Quantitative biologists David McCandlish and Juannan Zhou at Cold Spring Harbor Laboratory have developed an algorithm with predictive power, giving scientists the ability to see how specific genetic mutations can combine to make critical proteins change over the course of a species’ evolution.
Described in Nature Communications, the algorithm called “minimum epistasis interpolation” results in a visualization of how a protein could evolve to either become highly effective or not effective at all. They compared the functionality of thousands of versions of the protein, finding patterns in how mutations cause the protein to evolve from one functional form to another.
“Epistasis” describes any interaction between genetic mutations in which the effect of one gene is dependent upon the presence of another. In many cases, scientists assume that when reality does not align with their predictive models, these interactions between genes are at play. With this in mind, McCandlish created this new algorithm with the assumption that every mutation matters. The term “Interpolation” describes the act of predicting the evolutionary path of mutations a species might undergo to achieve optimal protein function.
The researchers created the algorithm by testing the effects of specific mutations occurring in the genes that make streptococcal GB1 protein. They chose the GB1 protein because of its complex structure, which would generate enormous numbers of possible mutations that could be combined in an enormous number of possible ways.
“Because of this complexity, visualization of this data set became so important,” says McCandlish. “We wanted to turn the numbers into a picture so that we can understand better what [the data] is telling us.”
The visualization is like a topological map. Height and color correlate with the level of protein activity and distance between points on the map represents how long it takes for the mutations to evolve to that level of activity.
The GB1 protein begins in nature with a modest level of protein activity, but may evolve to a level of higher protein activity through a series of mutations that occur in several different places.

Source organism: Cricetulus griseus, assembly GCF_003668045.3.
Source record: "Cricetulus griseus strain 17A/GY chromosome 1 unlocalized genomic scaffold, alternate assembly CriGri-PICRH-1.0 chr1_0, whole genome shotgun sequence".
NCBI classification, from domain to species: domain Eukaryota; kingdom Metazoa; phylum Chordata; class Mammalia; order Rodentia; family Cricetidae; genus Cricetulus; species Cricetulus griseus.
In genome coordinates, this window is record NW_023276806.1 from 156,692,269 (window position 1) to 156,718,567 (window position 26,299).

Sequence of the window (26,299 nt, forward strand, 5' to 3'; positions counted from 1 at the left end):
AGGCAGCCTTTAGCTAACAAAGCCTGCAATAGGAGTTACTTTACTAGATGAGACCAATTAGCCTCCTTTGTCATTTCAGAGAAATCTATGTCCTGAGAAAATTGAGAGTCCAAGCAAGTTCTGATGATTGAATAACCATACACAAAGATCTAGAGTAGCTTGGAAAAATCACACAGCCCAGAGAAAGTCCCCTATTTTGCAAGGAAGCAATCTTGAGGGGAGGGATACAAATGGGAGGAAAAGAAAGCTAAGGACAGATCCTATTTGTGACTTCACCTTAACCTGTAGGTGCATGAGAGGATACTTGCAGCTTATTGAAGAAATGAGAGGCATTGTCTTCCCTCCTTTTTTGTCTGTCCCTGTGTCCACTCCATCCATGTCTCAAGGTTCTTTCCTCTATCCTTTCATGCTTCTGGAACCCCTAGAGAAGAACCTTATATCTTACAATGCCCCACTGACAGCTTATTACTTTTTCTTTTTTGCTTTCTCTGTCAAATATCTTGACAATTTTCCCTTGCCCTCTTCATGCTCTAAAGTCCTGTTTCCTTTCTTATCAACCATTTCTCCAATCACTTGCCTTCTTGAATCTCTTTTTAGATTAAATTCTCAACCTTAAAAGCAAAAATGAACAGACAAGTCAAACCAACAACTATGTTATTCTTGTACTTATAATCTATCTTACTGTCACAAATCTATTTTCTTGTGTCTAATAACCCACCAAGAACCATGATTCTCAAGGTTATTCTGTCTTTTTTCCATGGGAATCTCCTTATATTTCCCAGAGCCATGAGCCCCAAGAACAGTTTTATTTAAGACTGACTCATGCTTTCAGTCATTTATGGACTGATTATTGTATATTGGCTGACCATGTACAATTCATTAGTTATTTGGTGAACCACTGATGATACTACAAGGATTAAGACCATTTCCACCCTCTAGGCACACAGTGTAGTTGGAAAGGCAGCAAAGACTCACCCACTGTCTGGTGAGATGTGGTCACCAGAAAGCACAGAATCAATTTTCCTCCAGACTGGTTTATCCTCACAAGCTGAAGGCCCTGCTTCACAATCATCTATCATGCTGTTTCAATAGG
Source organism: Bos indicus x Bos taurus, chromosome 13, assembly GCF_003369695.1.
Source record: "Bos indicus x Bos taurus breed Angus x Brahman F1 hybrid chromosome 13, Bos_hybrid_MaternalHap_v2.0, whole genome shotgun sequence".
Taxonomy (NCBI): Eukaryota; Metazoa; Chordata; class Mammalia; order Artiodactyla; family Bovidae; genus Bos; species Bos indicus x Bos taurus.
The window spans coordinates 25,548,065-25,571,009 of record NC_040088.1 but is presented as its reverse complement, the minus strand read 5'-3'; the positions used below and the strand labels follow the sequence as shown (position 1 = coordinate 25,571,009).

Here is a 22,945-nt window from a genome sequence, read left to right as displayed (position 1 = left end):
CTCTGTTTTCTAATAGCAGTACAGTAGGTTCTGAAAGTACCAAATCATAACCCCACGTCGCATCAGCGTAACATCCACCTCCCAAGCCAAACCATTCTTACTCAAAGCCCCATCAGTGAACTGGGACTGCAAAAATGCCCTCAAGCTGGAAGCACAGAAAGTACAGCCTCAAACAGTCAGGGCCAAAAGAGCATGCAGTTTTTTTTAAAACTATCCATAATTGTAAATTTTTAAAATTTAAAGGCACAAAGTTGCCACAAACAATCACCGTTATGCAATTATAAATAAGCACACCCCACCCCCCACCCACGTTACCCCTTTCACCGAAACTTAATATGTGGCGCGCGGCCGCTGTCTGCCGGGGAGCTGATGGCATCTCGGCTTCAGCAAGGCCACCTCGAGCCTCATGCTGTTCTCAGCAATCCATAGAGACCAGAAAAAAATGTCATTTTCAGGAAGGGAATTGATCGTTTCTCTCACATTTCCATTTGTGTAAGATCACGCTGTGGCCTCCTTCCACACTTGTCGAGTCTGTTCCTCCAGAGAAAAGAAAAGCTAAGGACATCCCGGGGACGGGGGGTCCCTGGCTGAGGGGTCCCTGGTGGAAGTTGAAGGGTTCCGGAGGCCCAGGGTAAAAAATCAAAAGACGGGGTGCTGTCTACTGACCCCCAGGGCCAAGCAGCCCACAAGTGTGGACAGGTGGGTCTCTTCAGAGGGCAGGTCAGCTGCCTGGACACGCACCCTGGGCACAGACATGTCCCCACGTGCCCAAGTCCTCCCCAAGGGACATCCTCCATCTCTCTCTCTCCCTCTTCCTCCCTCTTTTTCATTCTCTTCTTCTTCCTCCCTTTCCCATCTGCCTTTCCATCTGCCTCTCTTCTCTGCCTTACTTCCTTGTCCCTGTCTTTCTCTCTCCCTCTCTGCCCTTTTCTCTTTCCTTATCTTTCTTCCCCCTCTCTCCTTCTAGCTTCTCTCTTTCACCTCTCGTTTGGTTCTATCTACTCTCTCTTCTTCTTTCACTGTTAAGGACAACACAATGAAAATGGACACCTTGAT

McCandlish likens the evolutionary path of the protein to hiking, where the protein is a hiker trying to get to the highest or best mountain peaks most efficiently. Genes evolve in the same manner: with a mutation seeking the path of least resistance and increased efficiency.
To get to the next best high peak in the mountain range, the hiker is more likely to travel along the ridgeline than hike all the way back down to the valley. Going along the ridgeline efficiently avoids another potentially tough ascent. In the visualization, the valley is the blue area, where combinations of mutations result in the lowest levels of protein activity.
The algorithm shows how optimal each possible mutant sequence is and how long it will take for one genetic sequence to mutate into any of many other possible sequences. The predictive power of the tool could prove particularly valuable in situations like the COVID-19 pandemic. Researchers need to know how a virus is evolving in order to know where and when to intercept it before it reaches its most dangerous form.
McCandlish explains that the algorithm can also help “understand the genetic routes that a virus might take as it evolves to evade the immune system or gain drug resistance. If we can understand the likely routes, then maybe we can design therapies that can prevent the evolution of resistance or immune evasion.”
There are additional potential applications for such a predictive genetic algorithm, including drug development and agriculture.
“You know, at the very beginning of genetics… there was all this interesting speculation as to what these genetic spaces would look like if you could actually look at them,” McCandlish added. “Now we’re really doing it! That’s really cool.”
Reference: “Minimum epistasis interpolation for sequence-function relationships” by Juannan Zhou and David M. McCandlish, 14 April 2020, Nature Communications.